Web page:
What ‘The Handmaid’s Tale’ teaches us about power and engagement

“Now I’m awake to the world.  I was asleep before.  That’s how we let it happen.  When they slaughtered congress, we didn’t wake up.  Then they blamed terrorists and suspended the constitution.  We didn’t wake up then either.  They said it would be temporary.  Nothing changes instantaneously.  In a gradually heating bathtub you’d be boiled to death before you even knew it.”

This monologue sets the scene for an episode of the recent television drama ‘The Handmaid’s Tale’, attempting to explain how the leaders of the Republic of Gilead came to be in power.  It suggests that they gained control by making small changes, bit by bit, until nothing was the same and they had so much hold over everything, there was no choice but to do what they said.

In the story, a religious dictatorship has taken control and its leaders introduce a strict regime within which, women’s rights are removed and a caste system introduced.  One morning, the main character ‘Offred’ has her debit card declined when attempting to buy a coffee.  She later discovers that this is because ‘they changed the law’ and women are no longer allowed to have assets.  Instead, they find that their money and any estate must be handed over to their male next of kin.

We are told that there is a serious problem with infertility in the Republic of Gilead and so fertile women are sent to families with standing in the regime where they find themselves forced to bear children for the family.  When the women are taken by the regime, they lose their identity.  Offred is literally ‘of Fred’ and we see in the programme that when a handmaid is reassigned, their name changes according to the man they belong to.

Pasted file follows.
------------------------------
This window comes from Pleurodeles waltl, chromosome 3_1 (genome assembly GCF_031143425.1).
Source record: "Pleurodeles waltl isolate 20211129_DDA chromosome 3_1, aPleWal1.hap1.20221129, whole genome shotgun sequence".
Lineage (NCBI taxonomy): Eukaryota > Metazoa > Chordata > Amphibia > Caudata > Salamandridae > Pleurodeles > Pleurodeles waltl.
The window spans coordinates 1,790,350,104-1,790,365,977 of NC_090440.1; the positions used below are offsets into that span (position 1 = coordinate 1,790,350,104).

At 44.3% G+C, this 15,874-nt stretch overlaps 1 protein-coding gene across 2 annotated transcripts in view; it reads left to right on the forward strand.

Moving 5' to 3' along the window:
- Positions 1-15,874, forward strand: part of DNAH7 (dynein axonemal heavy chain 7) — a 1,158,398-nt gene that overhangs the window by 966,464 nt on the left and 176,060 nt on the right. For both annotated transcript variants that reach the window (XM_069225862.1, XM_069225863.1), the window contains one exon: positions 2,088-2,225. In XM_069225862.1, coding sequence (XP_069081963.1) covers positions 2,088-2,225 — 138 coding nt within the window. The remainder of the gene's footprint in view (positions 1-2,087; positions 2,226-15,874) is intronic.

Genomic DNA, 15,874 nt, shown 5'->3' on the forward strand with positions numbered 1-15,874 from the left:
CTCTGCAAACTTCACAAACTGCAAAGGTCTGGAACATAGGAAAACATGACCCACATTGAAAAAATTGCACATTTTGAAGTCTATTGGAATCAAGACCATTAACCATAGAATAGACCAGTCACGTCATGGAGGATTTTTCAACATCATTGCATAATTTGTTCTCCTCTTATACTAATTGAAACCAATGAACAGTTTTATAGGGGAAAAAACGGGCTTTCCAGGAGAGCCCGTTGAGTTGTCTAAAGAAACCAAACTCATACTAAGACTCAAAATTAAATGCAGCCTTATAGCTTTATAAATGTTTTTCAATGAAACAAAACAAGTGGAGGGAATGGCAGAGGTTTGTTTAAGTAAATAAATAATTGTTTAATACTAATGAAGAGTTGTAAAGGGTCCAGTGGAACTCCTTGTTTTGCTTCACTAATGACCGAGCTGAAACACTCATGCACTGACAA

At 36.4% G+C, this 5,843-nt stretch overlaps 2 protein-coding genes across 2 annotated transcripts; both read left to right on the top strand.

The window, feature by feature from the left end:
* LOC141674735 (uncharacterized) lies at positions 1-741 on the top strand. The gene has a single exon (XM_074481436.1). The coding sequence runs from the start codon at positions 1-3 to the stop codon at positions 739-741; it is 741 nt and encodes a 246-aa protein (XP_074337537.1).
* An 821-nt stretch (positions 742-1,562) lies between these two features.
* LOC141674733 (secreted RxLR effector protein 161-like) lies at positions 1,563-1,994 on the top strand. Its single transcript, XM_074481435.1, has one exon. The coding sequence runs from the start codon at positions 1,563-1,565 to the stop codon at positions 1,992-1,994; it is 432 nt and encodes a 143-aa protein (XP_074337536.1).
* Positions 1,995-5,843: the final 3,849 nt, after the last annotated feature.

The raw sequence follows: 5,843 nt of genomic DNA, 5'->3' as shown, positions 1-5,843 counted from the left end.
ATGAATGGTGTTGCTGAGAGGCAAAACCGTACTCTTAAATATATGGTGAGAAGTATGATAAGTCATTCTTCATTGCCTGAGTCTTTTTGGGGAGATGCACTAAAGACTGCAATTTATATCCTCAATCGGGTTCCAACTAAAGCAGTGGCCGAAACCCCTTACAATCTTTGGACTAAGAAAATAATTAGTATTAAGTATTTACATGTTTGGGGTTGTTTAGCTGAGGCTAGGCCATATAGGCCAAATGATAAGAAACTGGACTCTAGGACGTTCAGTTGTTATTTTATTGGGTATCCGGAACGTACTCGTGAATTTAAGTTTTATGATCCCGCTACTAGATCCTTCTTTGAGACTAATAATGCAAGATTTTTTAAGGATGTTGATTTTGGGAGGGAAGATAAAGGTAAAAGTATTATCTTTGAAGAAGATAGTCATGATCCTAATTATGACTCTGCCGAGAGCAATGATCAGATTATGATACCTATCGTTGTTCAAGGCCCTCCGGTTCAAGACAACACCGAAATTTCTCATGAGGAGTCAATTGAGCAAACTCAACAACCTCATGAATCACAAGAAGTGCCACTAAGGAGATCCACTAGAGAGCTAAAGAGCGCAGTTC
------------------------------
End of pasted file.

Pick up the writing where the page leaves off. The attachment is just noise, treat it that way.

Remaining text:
Children are taken away and second marriages are dissolved.

The dramatization brings to life the famous book by Margaret Atwood which was published in 1985.  Since its release, the book has won a number of awards and is a standard course text for English Literature students across Britain and maybe even further.  What makes the tale so chilling is the knowledge that when Atwood wrote the novel, she committed to only writing things that have actually happened in the world.  It’s quite scary to think that what we see in this show is or has been a reality for some.

The novel tells a cautionary tale of totalitarianism and setting it in Trump’s America makes it scary to watch as it feels conceivable that civilisation could crumble, allowing power to settle in the wrong hands.  As we watch the President’s first year, we see many rising up against a perceived threat to civil liberties and growing unrest makes many fearful for the future.

So how on earth can anyone gain so much power that they can make people live as we see in Gilead?